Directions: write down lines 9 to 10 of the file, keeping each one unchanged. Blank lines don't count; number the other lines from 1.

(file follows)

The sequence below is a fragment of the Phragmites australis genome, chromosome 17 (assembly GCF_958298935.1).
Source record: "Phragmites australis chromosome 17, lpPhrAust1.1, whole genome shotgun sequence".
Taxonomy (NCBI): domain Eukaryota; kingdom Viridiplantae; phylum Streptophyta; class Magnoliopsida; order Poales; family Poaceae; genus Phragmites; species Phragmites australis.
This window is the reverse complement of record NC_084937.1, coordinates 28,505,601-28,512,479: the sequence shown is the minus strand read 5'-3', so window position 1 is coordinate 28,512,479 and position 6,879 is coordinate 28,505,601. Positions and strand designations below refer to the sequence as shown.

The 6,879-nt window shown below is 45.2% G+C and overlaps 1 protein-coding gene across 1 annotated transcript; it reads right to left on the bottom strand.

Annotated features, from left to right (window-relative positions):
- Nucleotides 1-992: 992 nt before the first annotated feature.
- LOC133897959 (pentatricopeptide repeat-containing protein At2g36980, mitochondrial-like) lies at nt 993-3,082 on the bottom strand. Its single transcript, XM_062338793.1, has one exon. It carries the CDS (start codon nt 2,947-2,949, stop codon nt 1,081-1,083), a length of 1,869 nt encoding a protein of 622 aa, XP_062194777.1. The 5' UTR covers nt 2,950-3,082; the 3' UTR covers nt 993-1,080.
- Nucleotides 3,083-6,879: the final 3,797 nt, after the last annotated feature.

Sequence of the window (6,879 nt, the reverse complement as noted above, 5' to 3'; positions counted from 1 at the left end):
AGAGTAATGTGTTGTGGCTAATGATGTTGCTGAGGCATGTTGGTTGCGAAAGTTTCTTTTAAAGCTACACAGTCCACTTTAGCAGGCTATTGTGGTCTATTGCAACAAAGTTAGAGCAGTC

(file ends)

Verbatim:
- Nucleotides 3,083-6,879: the final 3,797 nt, after the last annotated feature.

Sequence of the window (6,879 nt, the reverse complement as noted above, 5' to 3'; positions counted from 1 at the left end):